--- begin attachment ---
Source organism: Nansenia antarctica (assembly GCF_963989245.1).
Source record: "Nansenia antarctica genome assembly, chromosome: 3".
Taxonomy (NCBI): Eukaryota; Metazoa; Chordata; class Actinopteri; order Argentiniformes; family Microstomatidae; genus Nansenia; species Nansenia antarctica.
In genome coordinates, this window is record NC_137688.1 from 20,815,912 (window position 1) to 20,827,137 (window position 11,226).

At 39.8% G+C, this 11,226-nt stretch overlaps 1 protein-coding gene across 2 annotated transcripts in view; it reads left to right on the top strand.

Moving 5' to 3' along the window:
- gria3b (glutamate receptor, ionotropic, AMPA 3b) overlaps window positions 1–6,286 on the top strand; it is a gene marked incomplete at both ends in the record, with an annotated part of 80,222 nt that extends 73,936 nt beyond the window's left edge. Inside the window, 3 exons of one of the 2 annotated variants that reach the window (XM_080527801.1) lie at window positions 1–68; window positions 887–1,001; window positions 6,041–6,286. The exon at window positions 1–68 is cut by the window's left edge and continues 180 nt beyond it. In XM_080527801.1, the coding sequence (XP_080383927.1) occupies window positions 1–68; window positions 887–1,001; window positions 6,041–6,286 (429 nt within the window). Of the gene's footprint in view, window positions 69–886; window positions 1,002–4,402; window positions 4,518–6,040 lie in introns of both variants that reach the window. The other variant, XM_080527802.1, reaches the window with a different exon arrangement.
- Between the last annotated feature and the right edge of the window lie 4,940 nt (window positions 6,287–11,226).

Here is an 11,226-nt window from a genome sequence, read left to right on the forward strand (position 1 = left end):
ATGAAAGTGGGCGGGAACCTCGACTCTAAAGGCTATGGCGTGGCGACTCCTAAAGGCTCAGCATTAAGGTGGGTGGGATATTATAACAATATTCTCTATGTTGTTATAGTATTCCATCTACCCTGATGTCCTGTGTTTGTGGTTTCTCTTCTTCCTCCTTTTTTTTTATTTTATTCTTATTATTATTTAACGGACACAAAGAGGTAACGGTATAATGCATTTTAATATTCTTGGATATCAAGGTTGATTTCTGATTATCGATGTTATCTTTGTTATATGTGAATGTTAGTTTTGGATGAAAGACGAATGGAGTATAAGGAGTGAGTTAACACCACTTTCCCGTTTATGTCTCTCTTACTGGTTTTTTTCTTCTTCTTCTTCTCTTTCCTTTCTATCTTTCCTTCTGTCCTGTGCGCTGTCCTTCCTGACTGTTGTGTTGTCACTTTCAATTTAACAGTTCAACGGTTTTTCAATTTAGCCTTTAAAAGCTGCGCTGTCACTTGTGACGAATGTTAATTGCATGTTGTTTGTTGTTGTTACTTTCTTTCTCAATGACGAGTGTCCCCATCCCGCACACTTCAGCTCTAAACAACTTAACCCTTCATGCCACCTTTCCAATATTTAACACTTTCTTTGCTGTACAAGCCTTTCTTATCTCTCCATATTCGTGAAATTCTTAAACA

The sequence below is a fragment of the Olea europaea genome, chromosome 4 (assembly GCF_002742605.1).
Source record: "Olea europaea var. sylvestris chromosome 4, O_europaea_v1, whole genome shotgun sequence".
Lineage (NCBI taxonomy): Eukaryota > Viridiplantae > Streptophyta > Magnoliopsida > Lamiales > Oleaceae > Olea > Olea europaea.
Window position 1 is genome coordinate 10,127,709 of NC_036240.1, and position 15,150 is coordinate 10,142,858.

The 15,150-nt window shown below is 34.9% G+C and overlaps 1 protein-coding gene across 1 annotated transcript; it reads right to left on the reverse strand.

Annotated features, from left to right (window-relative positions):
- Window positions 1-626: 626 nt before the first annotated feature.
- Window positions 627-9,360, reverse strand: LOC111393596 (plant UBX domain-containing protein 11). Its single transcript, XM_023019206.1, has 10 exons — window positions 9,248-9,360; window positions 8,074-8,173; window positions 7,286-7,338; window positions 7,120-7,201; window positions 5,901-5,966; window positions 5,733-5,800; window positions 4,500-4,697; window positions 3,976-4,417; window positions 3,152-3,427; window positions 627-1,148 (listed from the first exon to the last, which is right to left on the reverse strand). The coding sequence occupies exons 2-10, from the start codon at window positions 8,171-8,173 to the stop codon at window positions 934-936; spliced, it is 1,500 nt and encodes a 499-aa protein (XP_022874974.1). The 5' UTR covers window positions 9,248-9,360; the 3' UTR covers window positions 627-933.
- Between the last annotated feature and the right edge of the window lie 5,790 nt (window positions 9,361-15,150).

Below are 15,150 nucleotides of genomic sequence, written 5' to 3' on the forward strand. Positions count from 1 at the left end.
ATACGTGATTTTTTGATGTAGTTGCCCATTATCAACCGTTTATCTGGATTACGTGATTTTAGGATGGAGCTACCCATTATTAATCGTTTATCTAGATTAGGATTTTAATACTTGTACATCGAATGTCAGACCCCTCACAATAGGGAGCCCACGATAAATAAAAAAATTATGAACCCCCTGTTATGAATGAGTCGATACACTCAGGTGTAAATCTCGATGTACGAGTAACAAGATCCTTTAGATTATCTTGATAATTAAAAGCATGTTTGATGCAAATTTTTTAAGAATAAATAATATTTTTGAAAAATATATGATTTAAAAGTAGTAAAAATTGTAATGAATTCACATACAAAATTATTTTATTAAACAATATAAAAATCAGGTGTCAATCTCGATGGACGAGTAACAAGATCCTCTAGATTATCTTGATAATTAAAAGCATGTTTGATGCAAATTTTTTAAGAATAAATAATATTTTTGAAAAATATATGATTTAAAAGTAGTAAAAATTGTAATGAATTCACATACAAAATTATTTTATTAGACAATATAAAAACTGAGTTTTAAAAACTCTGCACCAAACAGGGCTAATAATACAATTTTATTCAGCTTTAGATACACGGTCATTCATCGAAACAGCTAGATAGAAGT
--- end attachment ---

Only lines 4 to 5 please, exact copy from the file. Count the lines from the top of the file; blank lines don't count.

In genome coordinates, this window is record NC_137688.1 from 20,815,912 (window position 1) to 20,827,137 (window position 11,226).

At 39.8% G+C, this 11,226-nt stretch overlaps 1 protein-coding gene across 2 annotated transcripts in view; it reads left to right on the top strand.